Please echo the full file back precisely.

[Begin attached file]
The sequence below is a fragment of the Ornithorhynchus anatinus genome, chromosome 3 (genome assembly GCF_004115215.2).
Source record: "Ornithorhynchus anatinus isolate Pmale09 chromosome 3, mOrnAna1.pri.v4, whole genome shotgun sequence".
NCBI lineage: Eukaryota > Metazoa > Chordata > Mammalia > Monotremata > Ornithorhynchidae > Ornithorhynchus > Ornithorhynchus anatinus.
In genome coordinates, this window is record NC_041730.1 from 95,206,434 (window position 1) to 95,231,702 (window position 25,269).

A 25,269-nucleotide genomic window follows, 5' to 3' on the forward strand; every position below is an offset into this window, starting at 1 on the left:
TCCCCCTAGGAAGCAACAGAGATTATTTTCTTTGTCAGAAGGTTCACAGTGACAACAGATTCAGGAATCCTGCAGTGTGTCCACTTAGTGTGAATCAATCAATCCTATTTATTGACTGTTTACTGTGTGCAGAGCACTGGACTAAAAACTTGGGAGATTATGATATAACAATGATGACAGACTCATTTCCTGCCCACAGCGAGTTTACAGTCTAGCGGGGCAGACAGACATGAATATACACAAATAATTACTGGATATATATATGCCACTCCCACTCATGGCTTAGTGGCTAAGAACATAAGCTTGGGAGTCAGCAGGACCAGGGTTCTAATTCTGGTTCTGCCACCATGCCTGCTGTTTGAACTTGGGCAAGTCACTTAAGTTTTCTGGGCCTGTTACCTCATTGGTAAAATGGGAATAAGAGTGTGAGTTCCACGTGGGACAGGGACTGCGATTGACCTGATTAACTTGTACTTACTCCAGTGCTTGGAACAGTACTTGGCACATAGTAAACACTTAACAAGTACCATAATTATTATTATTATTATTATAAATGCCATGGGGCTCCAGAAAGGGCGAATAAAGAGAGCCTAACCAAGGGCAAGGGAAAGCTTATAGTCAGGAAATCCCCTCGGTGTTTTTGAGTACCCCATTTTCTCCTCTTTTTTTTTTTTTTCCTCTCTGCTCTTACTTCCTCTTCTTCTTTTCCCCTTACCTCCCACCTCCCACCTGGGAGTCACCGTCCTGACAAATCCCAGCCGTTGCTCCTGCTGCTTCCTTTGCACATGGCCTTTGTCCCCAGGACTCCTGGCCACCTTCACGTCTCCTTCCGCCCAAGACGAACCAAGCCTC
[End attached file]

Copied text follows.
The sequence below is a fragment of the Ornithorhynchus anatinus genome, chromosome 3 (genome assembly GCF_004115215.2).
Source record: "Ornithorhynchus anatinus isolate Pmale09 chromosome 3, mOrnAna1.pri.v4, whole genome shotgun sequence".
NCBI lineage: Eukaryota > Metazoa > Chordata > Mammalia > Monotremata > Ornithorhynchidae > Ornithorhynchus > Ornithorhynchus anatinus.
In genome coordinates, this window is record NC_041730.1 from 95,206,434 (window position 1) to 95,231,702 (window position 25,269).

A 25,269-nucleotide genomic window follows, 5' to 3' on the forward strand; every position below is an offset into this window, starting at 1 on the left:
TCCCCCTAGGAAGCAACAGAGATTATTTTCTTTGTCAGAAGGTTCACAGTGACAACAGATTCAGGAATCCTGCAGTGTGTCCACTTAGTGTGAATCAATCAATCCTATTTATTGACTGTTTACTGTGTGCAGAGCACTGGACTAAAAACTTGGGAGATTATGATATAACAATGATGACAGACTCATTTCCTGCCCACAGCGAGTTTACAGTCTAGCGGGGCAGACAGACATGAATATACACAAATAATTACTGGATATATATATGCCACTCCCACTCATGGCTTAGTGGCTAAGAACATAAGCTTGGGAGTCAGCAGGACCAGGGTTCTAATTCTGGTTCTGCCACCATGCCTGCTGTTTGAACTTGGGCAAGTCACTTAAGTTTTCTGGGCCTGTTACCTCATTGGTAAAATGGGAATAAGAGTGTGAGTTCCACGTGGGACAGGGACTGCGATTGACCTGATTAACTTGTACTTACTCCAGTGCTTGGAACAGTACTTGGCACATAGTAAACACTTAACAAGTACCATAATTATTATTATTATTATTATAAATGCCATGGGGCTCCAGAAAGGGCGAATAAAGAGAGCCTAACCAAGGGCAAGGGAAAGCTTATAGTCAGGAAATCCCCTCGGTGTTTTTGAGTACCCCATTTTCTCCTCTTTTTTTTTTTTTTCCTCTCTGCTCTTACTTCCTCTTCTTCTTTTCCCCTTACCTCCCACCTCCCACCTGGGAGTCACCGTCCTGACAAATCCCAGCCGTTGCTCCTGCTGCTTCCTTTGCACATGGCCTTTGTCCCCAGGACTCCTGGCCACCTTCACGTCTCCTTCCGCCCAAGACGAACCAAGCCTC